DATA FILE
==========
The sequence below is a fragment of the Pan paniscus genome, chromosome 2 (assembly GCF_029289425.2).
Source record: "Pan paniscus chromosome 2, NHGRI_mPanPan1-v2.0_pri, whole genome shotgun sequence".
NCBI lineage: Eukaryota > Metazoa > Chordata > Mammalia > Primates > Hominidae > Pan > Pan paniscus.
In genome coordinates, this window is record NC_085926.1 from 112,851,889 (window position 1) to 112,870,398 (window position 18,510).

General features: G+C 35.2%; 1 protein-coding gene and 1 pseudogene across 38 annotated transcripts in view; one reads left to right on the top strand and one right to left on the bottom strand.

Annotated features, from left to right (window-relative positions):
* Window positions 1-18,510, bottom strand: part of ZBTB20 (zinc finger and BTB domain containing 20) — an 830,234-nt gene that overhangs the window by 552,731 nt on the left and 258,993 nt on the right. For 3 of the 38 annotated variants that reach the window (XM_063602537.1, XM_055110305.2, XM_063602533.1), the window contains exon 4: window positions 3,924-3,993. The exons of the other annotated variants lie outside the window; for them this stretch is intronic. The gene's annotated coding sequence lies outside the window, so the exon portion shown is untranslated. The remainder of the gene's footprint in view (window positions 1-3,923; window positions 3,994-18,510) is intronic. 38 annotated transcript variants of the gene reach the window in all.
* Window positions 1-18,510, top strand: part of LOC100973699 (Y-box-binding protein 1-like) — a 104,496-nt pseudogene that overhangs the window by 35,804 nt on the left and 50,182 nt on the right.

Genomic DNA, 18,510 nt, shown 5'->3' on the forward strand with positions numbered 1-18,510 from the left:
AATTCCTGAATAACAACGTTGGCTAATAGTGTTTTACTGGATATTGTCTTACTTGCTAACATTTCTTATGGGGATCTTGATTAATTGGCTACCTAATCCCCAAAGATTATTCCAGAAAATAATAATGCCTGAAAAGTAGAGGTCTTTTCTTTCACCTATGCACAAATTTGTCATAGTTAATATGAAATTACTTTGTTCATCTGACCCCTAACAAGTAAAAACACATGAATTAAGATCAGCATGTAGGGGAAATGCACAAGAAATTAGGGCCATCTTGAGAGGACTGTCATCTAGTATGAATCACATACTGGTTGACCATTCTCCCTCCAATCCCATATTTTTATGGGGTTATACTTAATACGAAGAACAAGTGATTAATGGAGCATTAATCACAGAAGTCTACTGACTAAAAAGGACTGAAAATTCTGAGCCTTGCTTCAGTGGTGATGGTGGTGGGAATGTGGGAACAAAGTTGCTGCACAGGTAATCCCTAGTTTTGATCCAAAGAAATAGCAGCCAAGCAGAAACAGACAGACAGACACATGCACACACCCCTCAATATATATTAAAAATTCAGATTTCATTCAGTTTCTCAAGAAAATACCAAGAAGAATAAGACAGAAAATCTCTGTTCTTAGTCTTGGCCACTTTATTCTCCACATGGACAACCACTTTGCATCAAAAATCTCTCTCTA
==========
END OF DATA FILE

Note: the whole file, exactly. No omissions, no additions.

The sequence below is a fragment of the Pan paniscus genome, chromosome 2 (assembly GCF_029289425.2).
Source record: "Pan paniscus chromosome 2, NHGRI_mPanPan1-v2.0_pri, whole genome shotgun sequence".
NCBI lineage: Eukaryota > Metazoa > Chordata > Mammalia > Primates > Hominidae > Pan > Pan paniscus.
In genome coordinates, this window is record NC_085926.1 from 112,851,889 (window position 1) to 112,870,398 (window position 18,510).

General features: G+C 35.2%; 1 protein-coding gene and 1 pseudogene across 38 annotated transcripts in view; one reads left to right on the top strand and one right to left on the bottom strand.

Annotated features, from left to right (window-relative positions):
* Window positions 1-18,510, bottom strand: part of ZBTB20 (zinc finger and BTB domain containing 20) — an 830,234-nt gene that overhangs the window by 552,731 nt on the left and 258,993 nt on the right. For 3 of the 38 annotated variants that reach the window (XM_063602537.1, XM_055110305.2, XM_063602533.1), the window contains exon 4: window positions 3,924-3,993. The exons of the other annotated variants lie outside the window; for them this stretch is intronic. The gene's annotated coding sequence lies outside the window, so the exon portion shown is untranslated. The remainder of the gene's footprint in view (window positions 1-3,923; window positions 3,994-18,510) is intronic. 38 annotated transcript variants of the gene reach the window in all.
* Window positions 1-18,510, top strand: part of LOC100973699 (Y-box-binding protein 1-like) — a 104,496-nt pseudogene that overhangs the window by 35,804 nt on the left and 50,182 nt on the right.

Genomic DNA, 18,510 nt, shown 5'->3' on the forward strand with positions numbered 1-18,510 from the left:
AATTCCTGAATAACAACGTTGGCTAATAGTGTTTTACTGGATATTGTCTTACTTGCTAACATTTCTTATGGGGATCTTGATTAATTGGCTACCTAATCCCCAAAGATTATTCCAGAAAATAATAATGCCTGAAAAGTAGAGGTCTTTTCTTTCACCTATGCACAAATTTGTCATAGTTAATATGAAATTACTTTGTTCATCTGACCCCTAACAAGTAAAAACACATGAATTAAGATCAGCATGTAGGGGAAATGCACAAGAAATTAGGGCCATCTTGAGAGGACTGTCATCTAGTATGAATCACATACTGGTTGACCATTCTCCCTCCAATCCCATATTTTTATGGGGTTATACTTAATACGAAGAACAAGTGATTAATGGAGCATTAATCACAGAAGTCTACTGACTAAAAAGGACTGAAAATTCTGAGCCTTGCTTCAGTGGTGATGGTGGTGGGAATGTGGGAACAAAGTTGCTGCACAGGTAATCCCTAGTTTTGATCCAAAGAAATAGCAGCCAAGCAGAAACAGACAGACAGACACATGCACACACCCCTCAATATATATTAAAAATTCAGATTTCATTCAGTTTCTCAAGAAAATACCAAGAAGAATAAGACAGAAAATCTCTGTTCTTAGTCTTGGCCACTTTATTCTCCACATGGACAACCACTTTGCATCAAAAATCTCTCTCTA